The assembly 12 also includes a floating drive assembly operatively connected to the fan 20 for rotating the fan 20 relative to the shroud 14 while allowing relative radial movement between the drive assembly and the axis A of the hub 22 to accommodate relative movement between the drive assembly and the fan 20 as the drive assembly rotates the fan 20.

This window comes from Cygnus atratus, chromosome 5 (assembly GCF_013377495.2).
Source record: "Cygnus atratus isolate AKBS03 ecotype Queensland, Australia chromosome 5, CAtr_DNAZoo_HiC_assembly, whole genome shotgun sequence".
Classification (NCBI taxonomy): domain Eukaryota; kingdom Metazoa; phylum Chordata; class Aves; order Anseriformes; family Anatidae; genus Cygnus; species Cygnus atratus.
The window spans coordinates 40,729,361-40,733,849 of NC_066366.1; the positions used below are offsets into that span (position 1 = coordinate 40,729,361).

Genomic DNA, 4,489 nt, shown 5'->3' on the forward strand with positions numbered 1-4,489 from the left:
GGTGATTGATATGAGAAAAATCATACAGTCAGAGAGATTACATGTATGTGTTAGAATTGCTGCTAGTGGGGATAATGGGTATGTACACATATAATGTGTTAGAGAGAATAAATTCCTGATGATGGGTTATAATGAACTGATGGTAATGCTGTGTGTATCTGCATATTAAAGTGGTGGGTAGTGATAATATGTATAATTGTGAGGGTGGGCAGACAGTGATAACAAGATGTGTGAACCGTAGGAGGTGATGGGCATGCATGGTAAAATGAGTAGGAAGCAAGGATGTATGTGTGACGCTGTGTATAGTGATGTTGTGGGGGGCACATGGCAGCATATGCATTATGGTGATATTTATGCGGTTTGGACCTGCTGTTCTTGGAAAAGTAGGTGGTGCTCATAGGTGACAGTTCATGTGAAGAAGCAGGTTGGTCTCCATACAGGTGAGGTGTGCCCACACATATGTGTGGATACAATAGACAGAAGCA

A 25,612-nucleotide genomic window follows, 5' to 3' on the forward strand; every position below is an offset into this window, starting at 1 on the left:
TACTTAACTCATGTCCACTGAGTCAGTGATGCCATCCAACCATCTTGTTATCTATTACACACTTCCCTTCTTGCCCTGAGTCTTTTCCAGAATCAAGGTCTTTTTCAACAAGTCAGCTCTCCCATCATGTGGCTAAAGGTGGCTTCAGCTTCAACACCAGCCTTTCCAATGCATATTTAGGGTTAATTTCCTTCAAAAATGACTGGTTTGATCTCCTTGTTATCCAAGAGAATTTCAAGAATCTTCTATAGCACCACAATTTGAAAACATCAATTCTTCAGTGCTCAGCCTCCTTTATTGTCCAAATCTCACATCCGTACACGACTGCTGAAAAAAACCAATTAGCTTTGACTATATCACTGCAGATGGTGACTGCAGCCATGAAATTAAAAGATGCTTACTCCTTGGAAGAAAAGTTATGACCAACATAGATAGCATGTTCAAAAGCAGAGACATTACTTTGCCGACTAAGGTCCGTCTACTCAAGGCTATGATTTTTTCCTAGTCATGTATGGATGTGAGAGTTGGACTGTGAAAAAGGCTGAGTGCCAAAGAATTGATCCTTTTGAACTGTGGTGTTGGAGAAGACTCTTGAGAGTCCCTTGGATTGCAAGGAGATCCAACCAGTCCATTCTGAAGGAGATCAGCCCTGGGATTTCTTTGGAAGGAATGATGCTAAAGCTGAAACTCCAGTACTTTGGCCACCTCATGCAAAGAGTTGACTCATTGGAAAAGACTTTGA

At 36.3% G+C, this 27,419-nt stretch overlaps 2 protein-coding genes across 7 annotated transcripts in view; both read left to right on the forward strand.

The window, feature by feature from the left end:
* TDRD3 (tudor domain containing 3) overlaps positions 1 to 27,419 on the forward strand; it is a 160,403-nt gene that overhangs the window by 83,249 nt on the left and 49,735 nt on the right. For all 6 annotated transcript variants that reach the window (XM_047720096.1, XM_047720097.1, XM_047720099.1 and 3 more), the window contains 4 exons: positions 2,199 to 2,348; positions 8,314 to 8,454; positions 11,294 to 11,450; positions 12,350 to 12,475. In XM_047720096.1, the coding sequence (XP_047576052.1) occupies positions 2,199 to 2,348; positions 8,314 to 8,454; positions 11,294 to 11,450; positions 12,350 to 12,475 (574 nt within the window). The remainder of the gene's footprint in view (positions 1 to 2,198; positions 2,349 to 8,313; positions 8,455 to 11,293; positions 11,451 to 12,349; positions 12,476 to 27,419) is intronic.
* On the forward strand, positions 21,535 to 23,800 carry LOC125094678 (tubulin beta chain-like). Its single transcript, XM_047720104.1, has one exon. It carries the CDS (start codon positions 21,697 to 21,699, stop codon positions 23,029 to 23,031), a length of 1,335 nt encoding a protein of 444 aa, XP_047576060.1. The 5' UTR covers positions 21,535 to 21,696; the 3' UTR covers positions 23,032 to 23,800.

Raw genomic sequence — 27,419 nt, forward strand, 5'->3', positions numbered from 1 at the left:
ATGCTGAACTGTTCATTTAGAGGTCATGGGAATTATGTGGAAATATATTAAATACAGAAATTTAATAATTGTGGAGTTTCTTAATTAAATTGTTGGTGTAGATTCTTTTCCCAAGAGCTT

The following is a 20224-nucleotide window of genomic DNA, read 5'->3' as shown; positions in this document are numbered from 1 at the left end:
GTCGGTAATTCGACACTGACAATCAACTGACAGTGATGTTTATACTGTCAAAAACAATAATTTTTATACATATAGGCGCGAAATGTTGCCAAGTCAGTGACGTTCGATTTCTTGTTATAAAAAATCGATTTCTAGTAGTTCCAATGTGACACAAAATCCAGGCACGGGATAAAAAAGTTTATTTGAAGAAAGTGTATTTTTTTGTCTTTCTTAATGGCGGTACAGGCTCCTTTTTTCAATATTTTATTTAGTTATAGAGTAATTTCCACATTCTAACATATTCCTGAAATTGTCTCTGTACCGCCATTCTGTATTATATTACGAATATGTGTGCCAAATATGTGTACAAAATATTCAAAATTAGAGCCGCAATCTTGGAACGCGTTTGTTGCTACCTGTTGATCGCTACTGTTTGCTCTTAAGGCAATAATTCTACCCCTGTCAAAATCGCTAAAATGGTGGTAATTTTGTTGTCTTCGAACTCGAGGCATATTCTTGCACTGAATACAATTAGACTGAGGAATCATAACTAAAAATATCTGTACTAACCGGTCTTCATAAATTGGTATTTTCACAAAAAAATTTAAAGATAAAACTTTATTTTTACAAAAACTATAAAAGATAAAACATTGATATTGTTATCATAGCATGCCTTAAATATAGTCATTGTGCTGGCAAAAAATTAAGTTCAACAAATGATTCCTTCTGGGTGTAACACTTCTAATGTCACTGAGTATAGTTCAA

In the embodiment of FIG. 2, the drive assembly transmits power from an automotive engine 42 to the fan 20. An automotive vehicle includes a frame 44 and the engine 42 is supported on the frame 44 by motor mounts 46 for vibrational type movement relative thereto, as is well known in the art. The heat exchanger 10 is supported by the frame 44 through bracket 48 adjacent the heat exchanger 10 for directing air through the heat exchanger. Actually, the shroud 14 has side flanges 50 (FIG. 1) which are bolted or otherwise secured to the sides of the heat exchanger 10 for engaging the front opening 16 of the shroud 14 in air tight relationship with the heat exchanger. As is well known, the engine vibrates or otherwise racks and moves relative to the frame 44 and consequently the heat exchanger 10 and shroud 14. The motor mounts 46 are made of resilient material to accommodate such relative movement.